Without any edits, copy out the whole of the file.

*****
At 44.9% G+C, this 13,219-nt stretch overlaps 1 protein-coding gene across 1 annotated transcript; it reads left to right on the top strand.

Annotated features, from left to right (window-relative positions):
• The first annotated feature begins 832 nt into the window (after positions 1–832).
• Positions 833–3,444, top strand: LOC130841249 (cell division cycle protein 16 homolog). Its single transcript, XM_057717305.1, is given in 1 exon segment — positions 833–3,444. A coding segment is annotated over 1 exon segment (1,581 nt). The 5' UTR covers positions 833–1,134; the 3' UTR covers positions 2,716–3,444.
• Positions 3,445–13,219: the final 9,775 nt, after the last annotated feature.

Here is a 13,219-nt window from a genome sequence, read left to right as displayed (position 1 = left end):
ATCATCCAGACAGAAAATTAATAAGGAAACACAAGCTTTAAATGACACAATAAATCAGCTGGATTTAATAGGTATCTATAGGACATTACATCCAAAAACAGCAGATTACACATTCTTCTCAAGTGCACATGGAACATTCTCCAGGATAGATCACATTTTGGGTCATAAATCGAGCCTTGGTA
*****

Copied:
At 44.9% G+C, this 13,219-nt stretch overlaps 1 protein-coding gene across 1 annotated transcript; it reads left to right on the top strand.

Annotated features, from left to right (window-relative positions):
• The first annotated feature begins 832 nt into the window (after positions 1–832).
• Positions 833–3,444, top strand: LOC130841249 (cell division cycle protein 16 homolog). Its single transcript, XM_057717305.1, is given in 1 exon segment — positions 833–3,444. A coding segment is annotated over 1 exon segment (1,581 nt). The 5' UTR covers positions 833–1,134; the 3' UTR covers positions 2,716–3,444.
• Positions 3,445–13,219: the final 9,775 nt, after the last annotated feature.

Here is a 13,219-nt window from a genome sequence, read left to right as displayed (position 1 = left end):
ATCATCCAGACAGAAAATTAATAAGGAAACACAAGCTTTAAATGACACAATAAATCAGCTGGATTTAATAGGTATCTATAGGACATTACATCCAAAAACAGCAGATTACACATTCTTCTCAAGTGCACATGGAACATTCTCCAGGATAGATCACATTTTGGGTCATAAATCGAGCCTTGGTA